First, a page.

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The Crucible - Gielgud Theatre (UK)

Written by Arthur Miller. Directed by Lyndsey Turner.

Reviewed by Justin Clarke

Gielgud Theatre, London Until 2nd September, 2023


- Arthur Miller's script is given a conventional rendition, led by a powerhouse cast in London's West End -

Transferring from the National Theatre to London’s West End, Arthur Miller’s The Crucible arrives for theatre goers to explore the depth of nuance of Miller’s exploration of religious paranoia and falsehood. The Witch Hunts of Salem still holds resonance to our modern times and director Lyndsey Turner uses her actors to bring this to the forefront of their dialogue in her interpretation of Miller’s script.

Miller’s script can be a tough nut to crack for most directors and an even tougher slog for audiences due to its weighty script. Thankfully, the National Theatre’s The Crucible is led by a stunning cast, featuring Australia’s own Milly Alcock as the young Abigail at the centre of the mischief.

The cast of National Theatre's The Crucible. Photo Brinkhoff-Moegenburg

It takes great control and perseverance to resist from layering on modern ideas of cancel culture or fake news onto Miller’s script. In that sense, Turner’s Crucible is conventional in her approach to the characters. Catherin Fay’s costume design shows the town’s New England workman lifestyle. Brian Gleeson’s John Proctor is a workman through and through. His rough accent and worn clothing shows a man who has to work on the Sabbath to care for the land he owns. The young girls of Salem are dressed in country lifestyle gowns, frilly and pink, apart from Alcock’s beige, a sign of Abigail being a leader to the young women, and also a danger.

Starting with a prologue (or overture as per the program) that briefly explains the purpose of Miller’s play when written attempts to add another layer to how Turner wants audiences to view the play. Whilst clunky, it would be a welcome introduction to those new to Miller’s iconic piece. Set designer Es Devlin provides the show’s “wow factor”, a towering cascade of rain, as audiences enter. Alluding to the heavens quite literally opening up on the town of Salem and washing away their sins, the theatre is given a chilly atmosphere and the mood is very thoroughly set. If only this stunning set piece were worked into the rest of the play!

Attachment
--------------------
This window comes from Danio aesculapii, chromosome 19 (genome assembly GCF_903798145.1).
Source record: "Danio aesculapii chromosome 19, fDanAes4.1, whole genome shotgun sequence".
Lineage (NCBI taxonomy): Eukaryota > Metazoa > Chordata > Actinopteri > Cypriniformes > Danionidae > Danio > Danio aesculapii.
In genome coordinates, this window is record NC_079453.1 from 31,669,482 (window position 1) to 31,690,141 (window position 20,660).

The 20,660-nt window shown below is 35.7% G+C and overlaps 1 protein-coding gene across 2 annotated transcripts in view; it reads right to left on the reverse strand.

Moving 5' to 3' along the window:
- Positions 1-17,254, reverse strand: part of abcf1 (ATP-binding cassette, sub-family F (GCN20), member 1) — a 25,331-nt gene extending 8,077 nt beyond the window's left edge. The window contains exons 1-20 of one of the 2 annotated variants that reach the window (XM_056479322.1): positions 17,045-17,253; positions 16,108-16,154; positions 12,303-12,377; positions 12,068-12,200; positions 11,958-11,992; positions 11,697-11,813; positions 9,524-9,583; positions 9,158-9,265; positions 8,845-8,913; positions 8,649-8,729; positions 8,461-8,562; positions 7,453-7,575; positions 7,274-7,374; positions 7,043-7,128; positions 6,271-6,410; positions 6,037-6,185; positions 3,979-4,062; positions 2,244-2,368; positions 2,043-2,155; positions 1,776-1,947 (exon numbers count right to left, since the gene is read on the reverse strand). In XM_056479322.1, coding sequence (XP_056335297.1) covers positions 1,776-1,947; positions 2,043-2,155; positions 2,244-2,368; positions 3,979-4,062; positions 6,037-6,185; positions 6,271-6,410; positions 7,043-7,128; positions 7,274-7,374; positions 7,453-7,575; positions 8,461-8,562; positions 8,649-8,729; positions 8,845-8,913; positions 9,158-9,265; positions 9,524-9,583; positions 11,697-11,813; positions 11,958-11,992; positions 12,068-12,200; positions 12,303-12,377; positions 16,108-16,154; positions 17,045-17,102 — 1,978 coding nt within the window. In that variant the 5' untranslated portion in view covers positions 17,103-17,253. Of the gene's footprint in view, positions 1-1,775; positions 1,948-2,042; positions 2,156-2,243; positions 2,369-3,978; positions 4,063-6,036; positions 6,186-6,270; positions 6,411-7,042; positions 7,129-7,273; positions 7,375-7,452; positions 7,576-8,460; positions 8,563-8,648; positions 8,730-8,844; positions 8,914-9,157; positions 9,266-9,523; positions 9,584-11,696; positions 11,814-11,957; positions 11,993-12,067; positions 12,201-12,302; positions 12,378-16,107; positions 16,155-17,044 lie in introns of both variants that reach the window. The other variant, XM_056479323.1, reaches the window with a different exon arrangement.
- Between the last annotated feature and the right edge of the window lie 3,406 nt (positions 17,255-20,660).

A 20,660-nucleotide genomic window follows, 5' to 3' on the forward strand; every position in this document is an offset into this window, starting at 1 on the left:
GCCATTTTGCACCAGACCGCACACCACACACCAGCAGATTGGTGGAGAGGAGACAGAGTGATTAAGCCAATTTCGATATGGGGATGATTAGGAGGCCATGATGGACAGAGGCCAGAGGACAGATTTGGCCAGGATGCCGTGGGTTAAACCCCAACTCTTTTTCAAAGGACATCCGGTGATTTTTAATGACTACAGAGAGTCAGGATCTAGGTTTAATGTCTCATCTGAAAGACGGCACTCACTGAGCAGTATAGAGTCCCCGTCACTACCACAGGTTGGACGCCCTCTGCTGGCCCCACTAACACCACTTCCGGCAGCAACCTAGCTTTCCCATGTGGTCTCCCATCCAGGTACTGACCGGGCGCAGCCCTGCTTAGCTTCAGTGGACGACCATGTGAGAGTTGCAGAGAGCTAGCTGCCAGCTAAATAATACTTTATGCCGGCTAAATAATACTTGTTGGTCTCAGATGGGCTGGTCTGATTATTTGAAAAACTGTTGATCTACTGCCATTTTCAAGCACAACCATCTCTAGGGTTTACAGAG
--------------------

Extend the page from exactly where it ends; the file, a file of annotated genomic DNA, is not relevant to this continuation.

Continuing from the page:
The rest of the set is raised on an angle, with everything slanting down towards the audience giving way for Turner to add ghostly images of the young girls of Salem dancing in the background, or an ominous chorus of Church singers gathering in paranoid prayer. Everything is, quite literally, off kilter in the town of Salem.

This is the perfect entrance to Miller’s work.

Tim Lutkin’s dark and often gothic lighting brings a Stephen King quality to the atmosphere, which is in stark contrast to the second act’s courtroom scene which is brightly lit. This shows the characters in all their flaws, but also at their most human. Alcock’s Abigail is a young girl who has been taken advantage of by Gleeson’s Proctor, her jealousy of Elizabeth Proctor (Caitlin FitzGerald) bubbles underneath the surface, but never fully explodes on stage. She has just as much to lose as Proctor does.

Gleeson gives a depth of emotion to John Proctor and overcomes the challenge of siding with a married man who has seduced a teenage servant. Gleeson is resolute as Proctor, bringing a charisma and brash energy in his restoration of faith and pleas to keep his name clean. Set opposite FitzGerald’s more proud Elizabeth, she is emotionally distant yet wholly dignified throughout.

It’s Matthew Marsh’s Judge Danforth that gives the second act an electric charge. Marsh brings a much needed catalyst to overcome the droning music throughout the play. With a voice that quite literally fills the stage, Marsh lifts each character he acts opposite, destroying their being or pointing an accusatory finger at their lies.

Karl Johnson brings comic relief as the elderly, biting Giles, cutting through the muck of deception to speak truth. The rest of the large cast are left to wander around the scenes, either looking in on the deception or adding to the paranoia through hysteric cries of the devil or witchcraft.

The National Theatre’s latest version of The Crucible doesn’t revolutionise Miller’s script, instead brings a conventional touch to the piece, allowing the actors to upheave the resonating undertones and themes throughout. If you’ve not seen The Crucible before, this is the perfect entrance to Miller’s work.


The Crucible - National Theatre


Director Lyndsey Turner

Set Designer Es Devlin

Costume Designer Catherine Fay

Lighting Designer Tim Lutkin

Sound Designer (Content Design) Tingying Dong

Sound Designer (System Design) Christopher Shutt

Composer and Arranger Caroline Shaw

Music Director and Arranger Osnat Schmool

Casting Alastair Coomer CDG

Casting Naomi Downham

Associate Director Blythe Stewart

Associate Set Designer Ellie Wintour

Associate Lighting Designer Max Narula

Fight Director Bret Yount

Intimacy Director Ita O'Brien for Intimacy On Set

Intimacy Director Louise Kempton for Intimacy On Set

Dialect Coach Danièle Lydon

Dialect Coach Hazel Holder

Voice and Dialect Coach Kate Godfrey

Assistant Music Director Alice Grant

Resident Director Sophie Dillon Moniram


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